The General’s Orders

It was not his way of imposing discipline on his children. It was just the way he wanted things to be done.

Papa’s top unwritten house rules:

(1) Put it back where you took it out from. The toy, the chair, the bag, the book, the shoes. A place for everything and everything in its place.

(2) No afternoon “sleep,” no playing outside with the other kids. Of course, children would rather play than rest, so we sometimes faked our “sleep.” But now that I’m old and gorgeously busy, I will never ever fake my sleep again.

(3) Avoid borrowing money. He was born poor, grew up poor, married poor, and raised five children while struggling to get out of poverty. He worked in the fields while still a child and worked to help feed a family of eight while still a teenager. It was his pride that, despite being a poor boy, he was debt-free.

(4) Return the tool you borrowed on the very day you borrowed it. He doesn’t want any neighbor coming to our house to get back what we borrowed. Because he also doesn’t want us to go to the neighbor’s house if the situation were reversed. He thinks it was already a favor that we were lent the tool, and so we should not give additional burden to the neighbor where they would have to make an effort to get it back.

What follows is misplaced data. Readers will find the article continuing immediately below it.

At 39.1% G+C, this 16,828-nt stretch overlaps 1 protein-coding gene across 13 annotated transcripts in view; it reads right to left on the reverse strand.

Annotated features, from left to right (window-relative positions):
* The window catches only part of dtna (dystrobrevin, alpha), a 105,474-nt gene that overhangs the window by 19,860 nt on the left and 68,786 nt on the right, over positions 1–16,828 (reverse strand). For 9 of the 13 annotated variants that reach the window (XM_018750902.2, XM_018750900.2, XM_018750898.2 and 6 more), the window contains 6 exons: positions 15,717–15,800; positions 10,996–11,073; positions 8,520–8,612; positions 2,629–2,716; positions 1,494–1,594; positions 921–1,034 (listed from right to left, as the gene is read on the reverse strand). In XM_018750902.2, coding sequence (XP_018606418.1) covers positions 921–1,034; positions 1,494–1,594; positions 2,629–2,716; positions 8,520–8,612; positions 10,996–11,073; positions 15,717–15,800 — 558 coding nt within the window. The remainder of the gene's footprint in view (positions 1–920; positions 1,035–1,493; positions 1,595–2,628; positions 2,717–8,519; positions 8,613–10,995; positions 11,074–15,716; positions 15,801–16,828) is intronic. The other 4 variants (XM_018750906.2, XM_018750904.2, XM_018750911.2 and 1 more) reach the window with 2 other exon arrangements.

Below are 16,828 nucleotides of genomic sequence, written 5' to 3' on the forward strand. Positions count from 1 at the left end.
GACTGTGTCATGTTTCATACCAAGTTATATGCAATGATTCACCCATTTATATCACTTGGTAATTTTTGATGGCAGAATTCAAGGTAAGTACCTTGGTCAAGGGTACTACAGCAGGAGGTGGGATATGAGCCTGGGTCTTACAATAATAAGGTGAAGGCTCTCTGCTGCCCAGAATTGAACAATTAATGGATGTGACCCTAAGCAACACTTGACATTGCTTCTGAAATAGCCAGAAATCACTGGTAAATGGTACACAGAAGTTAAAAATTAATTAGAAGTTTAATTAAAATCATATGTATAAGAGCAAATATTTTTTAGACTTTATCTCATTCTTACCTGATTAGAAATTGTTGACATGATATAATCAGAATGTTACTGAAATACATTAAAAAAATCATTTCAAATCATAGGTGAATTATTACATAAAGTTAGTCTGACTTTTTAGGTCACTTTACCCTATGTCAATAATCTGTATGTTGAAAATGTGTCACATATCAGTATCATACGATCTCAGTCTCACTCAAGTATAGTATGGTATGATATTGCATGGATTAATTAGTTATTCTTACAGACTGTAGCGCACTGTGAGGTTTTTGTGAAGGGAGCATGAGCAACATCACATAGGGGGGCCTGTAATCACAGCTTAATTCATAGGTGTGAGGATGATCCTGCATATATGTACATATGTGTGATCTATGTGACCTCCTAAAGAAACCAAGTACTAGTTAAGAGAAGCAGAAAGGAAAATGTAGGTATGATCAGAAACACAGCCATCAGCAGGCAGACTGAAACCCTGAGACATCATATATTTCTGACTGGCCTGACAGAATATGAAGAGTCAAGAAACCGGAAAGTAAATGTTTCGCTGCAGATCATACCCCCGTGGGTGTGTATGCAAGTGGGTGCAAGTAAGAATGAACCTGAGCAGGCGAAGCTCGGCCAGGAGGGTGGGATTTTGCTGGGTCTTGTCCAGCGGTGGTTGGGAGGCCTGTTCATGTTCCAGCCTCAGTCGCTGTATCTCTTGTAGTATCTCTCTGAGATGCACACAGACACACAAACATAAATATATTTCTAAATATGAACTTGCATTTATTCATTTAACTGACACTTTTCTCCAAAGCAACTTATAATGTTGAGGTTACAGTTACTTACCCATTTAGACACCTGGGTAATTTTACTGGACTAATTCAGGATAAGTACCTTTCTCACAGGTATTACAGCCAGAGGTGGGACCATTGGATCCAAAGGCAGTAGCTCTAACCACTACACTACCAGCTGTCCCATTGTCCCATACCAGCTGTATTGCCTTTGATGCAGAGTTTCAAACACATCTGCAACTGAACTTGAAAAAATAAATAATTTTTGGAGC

(5) Don’t go to school without finishing the homework. Tell mom or him if we needed any help. Papa and Mama never told us to study hard. They just wanted us to do our homework.

(6) When we go out, we should tell mom (because he was usually away at work) where we’d be going, who’s going to be with us, and what time we’d be going home. He doesn’t want us to go home late. He thinks that girls and women should avoid being out late at night.

(7) Help mom with the chores at home. And so we were taught our assigned chores at home. I was the eldest, which means more assignments.

Growing up, I just followed these orders. Many times I resented most of them, but there were times when I felt like it was just part of my home life—like a chair is part of everyday life at home.

I couldn’t understand why we had to do them; he never explained why we’re being made to follow them. But now that we’re no longer sort of bound by his house rules, I admired and loved him more for giving us those orders. ⓜ

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